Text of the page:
All you need to know about Muckle Roe

Muckle Roe is one of the easier islands to visit because it is joined to the Shetland mainland by a bridge! The island is located close to Brae in the north mainland, and the bridge, which was built in 1905 and replaced by a more modern version in 1999, is at Busta.

The wilder parts of Muckle Roe are a paradise for hill walkers and cyclists. Those who love the outdoors regard it as an adventure playground, free to access as long as you close gates and are careful of the sheep and ground-nesting birds. For many, the highlight of the island is the Hams of Muckle Roe on the north-west coast.

This circular island is 3 miles in diameter and is known for its beautiful coastal scenery. We hope you enjoy reading these fascinating facts about Muckle Roe.

The bridge over to Muckle Roe
The bridge over to Muckle Roe photo © Copyright Charles Tait

The island is made of red rock

The name Muckle Roe comes from the Old Norse ‘raudoy mikla’, meaning ‘big red isle’. This is because the island is made of red rock from a 350 million-year-old extinct volcano. The island is a must-visit for geologists.

This red granite is known as granophyre, and its red hue comes from high levels of potassium feldspar. This rock is responsible for the island’s striking coastal features because it resists erosion.

The red rock of Muckle Roe in Shetland
The red rock of Muckle Roe in Shetland photo © Copyright Charles Tait

This affects the wildlife here because the granite does not create suitable ledges for puffins or guillemots. However, Muckle Roe has cormorants, fulmars, arctic terns, seals, otters, and sheep to see.

Most of Muckle Roe is wild!

As Muckle Roe is easy to commute to, it does not suffer the depopulation common on other islands.

North-east Muckle Roe
North-east Muckle Roe photo © Copyright David Purchase and licensed for reuse under this Creative Commons Licence

130 people live here, in crofts to the east and south-east where it is more fertile. Much of the rest of the island is lochan-studded moorland. As a result, the road only covers a small portion of the island. If Muckle Roe were a clock face, the road would reach from 2 o’clock to 6 o’clock.

Burki Waters, Muckle Roe, Shetland
Burki Waters, Muckle Roe, Shetland photo © Copyright David Purchase and licensed for reuse under this Creative Commons Licence

The wilder parts of Muckle Roe are a paradise for hill walkers and cyclists. Those who love the outdoors regard it as an adventure playground, free to access as long as you close gates and are careful of the sheep and ground-nesting birds.

The Hams of Muckle Roe

For many, the highlight of the island is the Hams of Muckle Roe on the north-west coast.

The shingle beach at the Hams of Muckle Roe in Shetland
The shingle beach at the Hams of Muckle Roe in Shetland photo © Copyright Charles Tait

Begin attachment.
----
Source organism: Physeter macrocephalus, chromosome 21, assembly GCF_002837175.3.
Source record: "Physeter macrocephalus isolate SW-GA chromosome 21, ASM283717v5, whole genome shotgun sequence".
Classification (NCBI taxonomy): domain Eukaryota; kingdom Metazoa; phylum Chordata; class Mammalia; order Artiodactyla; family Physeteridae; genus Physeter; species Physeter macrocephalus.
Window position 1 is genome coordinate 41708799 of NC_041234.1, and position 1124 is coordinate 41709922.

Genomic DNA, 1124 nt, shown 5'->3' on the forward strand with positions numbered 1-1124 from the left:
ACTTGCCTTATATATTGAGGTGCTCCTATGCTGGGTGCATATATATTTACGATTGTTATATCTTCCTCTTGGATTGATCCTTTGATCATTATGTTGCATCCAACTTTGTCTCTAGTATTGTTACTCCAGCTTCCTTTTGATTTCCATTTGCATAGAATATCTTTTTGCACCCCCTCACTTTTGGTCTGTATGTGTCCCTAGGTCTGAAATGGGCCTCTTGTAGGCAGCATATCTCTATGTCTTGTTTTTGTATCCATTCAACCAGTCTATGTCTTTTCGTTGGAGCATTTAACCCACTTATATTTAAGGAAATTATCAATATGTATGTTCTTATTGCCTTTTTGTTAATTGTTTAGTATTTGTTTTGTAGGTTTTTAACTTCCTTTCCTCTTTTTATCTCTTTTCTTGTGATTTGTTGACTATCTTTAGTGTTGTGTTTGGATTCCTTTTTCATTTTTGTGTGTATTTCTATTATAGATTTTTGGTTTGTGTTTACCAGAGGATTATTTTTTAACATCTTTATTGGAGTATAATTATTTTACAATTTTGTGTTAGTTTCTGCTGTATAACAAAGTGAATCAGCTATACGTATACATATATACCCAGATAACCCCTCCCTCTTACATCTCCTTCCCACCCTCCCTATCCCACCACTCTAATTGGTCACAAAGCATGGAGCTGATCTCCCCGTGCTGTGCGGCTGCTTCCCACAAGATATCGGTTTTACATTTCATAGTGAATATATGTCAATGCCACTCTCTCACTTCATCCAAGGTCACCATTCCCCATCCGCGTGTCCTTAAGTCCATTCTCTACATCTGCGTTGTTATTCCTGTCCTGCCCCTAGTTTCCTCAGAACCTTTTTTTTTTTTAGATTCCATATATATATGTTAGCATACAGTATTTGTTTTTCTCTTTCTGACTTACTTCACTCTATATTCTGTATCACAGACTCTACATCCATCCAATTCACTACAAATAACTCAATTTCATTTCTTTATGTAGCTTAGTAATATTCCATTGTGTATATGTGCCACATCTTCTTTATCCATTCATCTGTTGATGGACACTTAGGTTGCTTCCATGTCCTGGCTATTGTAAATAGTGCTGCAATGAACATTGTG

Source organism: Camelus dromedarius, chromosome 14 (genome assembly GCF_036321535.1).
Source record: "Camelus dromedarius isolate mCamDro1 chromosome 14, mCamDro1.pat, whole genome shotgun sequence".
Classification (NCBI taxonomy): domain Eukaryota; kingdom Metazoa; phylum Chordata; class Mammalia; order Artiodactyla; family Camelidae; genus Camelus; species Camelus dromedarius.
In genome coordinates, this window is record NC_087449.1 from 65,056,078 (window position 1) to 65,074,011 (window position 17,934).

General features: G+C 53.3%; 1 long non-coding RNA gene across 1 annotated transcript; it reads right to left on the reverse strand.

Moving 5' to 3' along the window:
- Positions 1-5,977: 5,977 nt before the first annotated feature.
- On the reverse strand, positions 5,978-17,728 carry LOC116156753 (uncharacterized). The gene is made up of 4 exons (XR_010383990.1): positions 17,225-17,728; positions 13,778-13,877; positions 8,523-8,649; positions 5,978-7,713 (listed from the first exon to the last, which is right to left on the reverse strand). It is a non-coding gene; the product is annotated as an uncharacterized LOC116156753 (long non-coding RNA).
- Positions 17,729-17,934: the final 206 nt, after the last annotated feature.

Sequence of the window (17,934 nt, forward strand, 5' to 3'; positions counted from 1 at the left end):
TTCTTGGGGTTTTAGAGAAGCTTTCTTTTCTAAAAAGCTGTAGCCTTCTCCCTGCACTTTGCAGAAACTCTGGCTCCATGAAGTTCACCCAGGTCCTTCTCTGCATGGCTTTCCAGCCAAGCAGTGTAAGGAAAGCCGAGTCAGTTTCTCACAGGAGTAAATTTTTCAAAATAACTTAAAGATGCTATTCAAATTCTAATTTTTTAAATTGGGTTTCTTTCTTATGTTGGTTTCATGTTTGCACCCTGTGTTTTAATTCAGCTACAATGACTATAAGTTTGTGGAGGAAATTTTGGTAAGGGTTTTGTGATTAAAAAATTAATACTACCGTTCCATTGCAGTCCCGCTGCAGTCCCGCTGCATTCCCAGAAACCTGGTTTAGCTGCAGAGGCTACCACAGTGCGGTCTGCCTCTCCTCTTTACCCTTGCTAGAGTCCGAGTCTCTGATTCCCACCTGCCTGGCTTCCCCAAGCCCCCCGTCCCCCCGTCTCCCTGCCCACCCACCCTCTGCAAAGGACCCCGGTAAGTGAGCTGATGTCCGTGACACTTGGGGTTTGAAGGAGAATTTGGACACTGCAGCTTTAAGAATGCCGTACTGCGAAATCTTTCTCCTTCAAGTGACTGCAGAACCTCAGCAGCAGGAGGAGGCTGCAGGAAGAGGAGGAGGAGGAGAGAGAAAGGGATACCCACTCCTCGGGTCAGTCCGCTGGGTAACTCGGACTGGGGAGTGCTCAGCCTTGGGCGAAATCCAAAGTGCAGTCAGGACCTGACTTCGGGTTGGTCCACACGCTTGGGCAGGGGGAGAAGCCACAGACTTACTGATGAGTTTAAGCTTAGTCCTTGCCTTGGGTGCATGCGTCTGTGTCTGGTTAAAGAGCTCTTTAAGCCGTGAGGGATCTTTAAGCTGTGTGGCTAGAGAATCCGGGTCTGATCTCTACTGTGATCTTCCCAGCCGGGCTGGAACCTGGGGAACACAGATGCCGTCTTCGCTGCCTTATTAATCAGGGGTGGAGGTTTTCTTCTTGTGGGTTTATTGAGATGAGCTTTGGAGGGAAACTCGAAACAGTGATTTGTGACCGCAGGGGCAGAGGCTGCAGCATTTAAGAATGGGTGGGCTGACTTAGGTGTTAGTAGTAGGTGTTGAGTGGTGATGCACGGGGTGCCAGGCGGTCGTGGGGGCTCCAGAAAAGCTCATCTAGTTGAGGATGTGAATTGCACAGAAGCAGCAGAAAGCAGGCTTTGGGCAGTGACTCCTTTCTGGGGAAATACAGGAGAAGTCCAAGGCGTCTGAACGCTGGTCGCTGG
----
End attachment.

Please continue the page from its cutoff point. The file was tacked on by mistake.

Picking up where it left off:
The Hams are a series of small bays, each hemmed in by low jagged red granite cliffs on either side. Hams means ‘Havens’ or ‘Harbours’ and the shingly red beaches here are perfect for swimmers.

Swabistack Geo
Swabi stack Geo photo © Copyright Andy Waddington and licensed for reuse under this Creative Commons Licence

There are caves here, a massive chasm called the ‘Big Geo of Stromness’, and impressive sea-stacks. These include ‘Erne stack’, were sea eagles once nested, ‘Swabi stack’ which is barely separated from the land, the twisting rock of ‘the Spindle’, and a two-legged stack called ‘Da Kist’.

Looking out the North Hams
Looking out the North Hams photo © Copyright Nick McCaffrey

Visiting the Hams of Muckle Roe on a summer evening is particularly recommended, as the setting sun turns the rock to the colour of fire. Seals are often hauled up on the quiet beaches of North Ham and South Ham.

The Hams of Muckle Roe, Shetland
The Hams of Muckle Roe, Shetland photo © Copyright Charles Tait

However, South Ham has a lawless past! In the 19th Century, fishermen working in the Faeroes would return with contraband; brandy and tobacco to be sold in Shetland. South Ham was a popular landing site for these smuggled goods.

The track to the Hams of Muckle Roe
The track to the Hams of Muckle Roe photo © Copyright Andy Waddington and licensed for reuse under this Creative Commons Licence

How to reach the Hams

There are no roads to the Hams of Muckle Roe. Instead, there is a rough track which leads all the way from the road in the south (starting at Cumle), winding over the hills to this unspoiled beauty on the north coast.

Looking down into the North Hams
Looking down into the North Hams photo © Copyright Nick McCaffrey

This track is approximately 3 miles long with steep climbs in places. It can be walked, but some folk enjoy taking mountain bikes on it too. The journey is worth undertaking to visit what is often described as the prettiest place in Shetland.